Joseph also points out that some customary practices have been misinterpreted denying widows their land rights. The culture of wife inheritance was aimed to secure the family of the deceased man. However, he says that today people have sexualized the cultural practice watering down its significance. “The inheritor is supposed to oversee the smooth running of a home not necessarily have sexual relations with the woman. They also have no right to a widow`s property,” says Joseph.
Joseph is among 6 elders trained by KELIN on alternative dispute resolution. “We have trained them on laws that govern land ownership, documentation of cases and rights of women to property,” says Jessica Oluoch , a lawyer, KELIN. Through this initiative by KELIN and Luo Council of elders close to 900 cases on land rights for women have been resolved in Homabay and Kisumu counties.
Many women faced with land rights cases often shy away from going to courts due to exorbitant legal fees. Those that succeed in going to court are ostracized and disowned by their community. ADR is helping bridge this gap and giving many women access to justice. Use of ADR is part of the efforts to clear backlog of cases in courts and offer representation to those that cannot afford legal fees. Article 159 of the Kenyan Constitution 2010 mandates the Judiciary to promote alternative dispute resolution in the administration of justice.
Land ownership and access is crucial for women as it is a factor of production in agricultural activities helping women earn a live hood and support their families. Women who lose land risk losing their homes and sinking into poverty. In rural areas like Nyanza, widows are evicted from their homes and land and many have limited access to justice.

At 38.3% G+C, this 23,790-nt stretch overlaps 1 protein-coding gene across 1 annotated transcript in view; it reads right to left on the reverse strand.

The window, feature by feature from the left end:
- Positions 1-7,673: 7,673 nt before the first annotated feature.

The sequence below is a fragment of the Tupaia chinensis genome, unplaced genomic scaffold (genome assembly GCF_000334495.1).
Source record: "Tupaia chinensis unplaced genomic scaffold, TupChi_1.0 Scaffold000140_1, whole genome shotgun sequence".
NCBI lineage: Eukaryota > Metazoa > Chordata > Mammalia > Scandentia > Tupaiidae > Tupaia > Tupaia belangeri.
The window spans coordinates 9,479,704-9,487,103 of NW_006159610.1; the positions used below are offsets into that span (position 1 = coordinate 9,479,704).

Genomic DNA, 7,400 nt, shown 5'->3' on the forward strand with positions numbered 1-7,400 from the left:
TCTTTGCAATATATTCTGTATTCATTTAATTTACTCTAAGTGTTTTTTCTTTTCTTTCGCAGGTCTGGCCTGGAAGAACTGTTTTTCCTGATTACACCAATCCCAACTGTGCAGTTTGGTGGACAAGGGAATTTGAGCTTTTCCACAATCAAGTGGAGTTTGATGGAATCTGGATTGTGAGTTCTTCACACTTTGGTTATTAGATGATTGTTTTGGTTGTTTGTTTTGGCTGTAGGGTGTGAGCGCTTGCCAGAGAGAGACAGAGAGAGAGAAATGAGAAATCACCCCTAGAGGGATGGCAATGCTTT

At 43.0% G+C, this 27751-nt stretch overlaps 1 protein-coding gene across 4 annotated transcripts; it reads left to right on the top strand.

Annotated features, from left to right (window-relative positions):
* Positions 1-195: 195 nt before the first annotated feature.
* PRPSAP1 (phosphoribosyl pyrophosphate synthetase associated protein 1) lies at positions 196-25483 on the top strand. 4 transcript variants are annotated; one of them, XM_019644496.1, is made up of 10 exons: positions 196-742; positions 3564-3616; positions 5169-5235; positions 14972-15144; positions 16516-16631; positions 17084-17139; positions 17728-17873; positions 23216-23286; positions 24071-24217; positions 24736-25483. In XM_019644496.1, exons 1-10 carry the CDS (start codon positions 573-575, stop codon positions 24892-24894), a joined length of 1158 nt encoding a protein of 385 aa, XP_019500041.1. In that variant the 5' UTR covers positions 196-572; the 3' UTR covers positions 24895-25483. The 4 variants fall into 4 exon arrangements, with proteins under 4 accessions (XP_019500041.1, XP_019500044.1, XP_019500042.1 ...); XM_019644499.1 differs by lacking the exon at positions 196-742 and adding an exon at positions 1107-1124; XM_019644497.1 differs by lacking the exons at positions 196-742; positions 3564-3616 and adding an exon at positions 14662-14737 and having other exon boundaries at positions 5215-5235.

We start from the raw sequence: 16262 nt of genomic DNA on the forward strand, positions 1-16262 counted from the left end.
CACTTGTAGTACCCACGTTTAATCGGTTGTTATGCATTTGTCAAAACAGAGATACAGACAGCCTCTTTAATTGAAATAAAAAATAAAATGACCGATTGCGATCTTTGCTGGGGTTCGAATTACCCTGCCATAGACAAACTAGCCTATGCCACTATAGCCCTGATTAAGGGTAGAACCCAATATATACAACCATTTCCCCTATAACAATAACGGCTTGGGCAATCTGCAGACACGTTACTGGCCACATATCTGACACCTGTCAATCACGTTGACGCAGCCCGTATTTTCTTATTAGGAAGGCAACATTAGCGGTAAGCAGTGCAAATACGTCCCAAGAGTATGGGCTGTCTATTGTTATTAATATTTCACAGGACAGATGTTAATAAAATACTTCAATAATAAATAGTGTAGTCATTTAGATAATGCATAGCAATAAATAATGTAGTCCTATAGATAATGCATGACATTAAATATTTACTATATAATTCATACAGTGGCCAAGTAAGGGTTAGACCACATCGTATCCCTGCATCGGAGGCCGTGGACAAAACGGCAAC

The constitution provides for equal rights to property for parties in a marriage at the time of the marriage, during the marriage and upon dissolution of the marriage. Kenya has also enacted laws that aim to secure women`s right to own property including the Marriages Act that calls for registration of all marriages, granting women a legal basis to claim property ownership. The Land Act provides allows both partners in marriage to consent to the sale or lease of their land and home while the Matrimonial Property Act protects a woman`s property acquired during marriage. The Law of Succession Act grants equal inheritance rights to both female and male children. Yet gaps in these laws have caused many women to miss out on land rights.
ADR has also reduced the amount of time it takes to settle a case. Joseph says that it takes less that 5 days to hear and decided a land case and give a ruling. Often these cases are brought to elders as a last resort after efforts to solve them at home and clan level have failed.
Today, Rhodah has become a widow champion on land rights and spends her days educating widows on ADR and referring them to the elders. “I urge women to speak up and get help,” she says. She also volunteers as a secretary, taking minutes during the land dispute proceedings.
To minimize land disputes, Joseph notes that it is important for men to consider joint registration of property. He also emphasizes on the need for women to establish good rapport with in laws as acceptance in the family helps in amicable solving of such cases in case a husband dies.
Despite the many benefits of resolving cases through elders, it can only do little for individuals who feel dissatisfied with the ruling. “These people either go to court or at worst the dispute festers causing more harm to those affected,” says Joseph.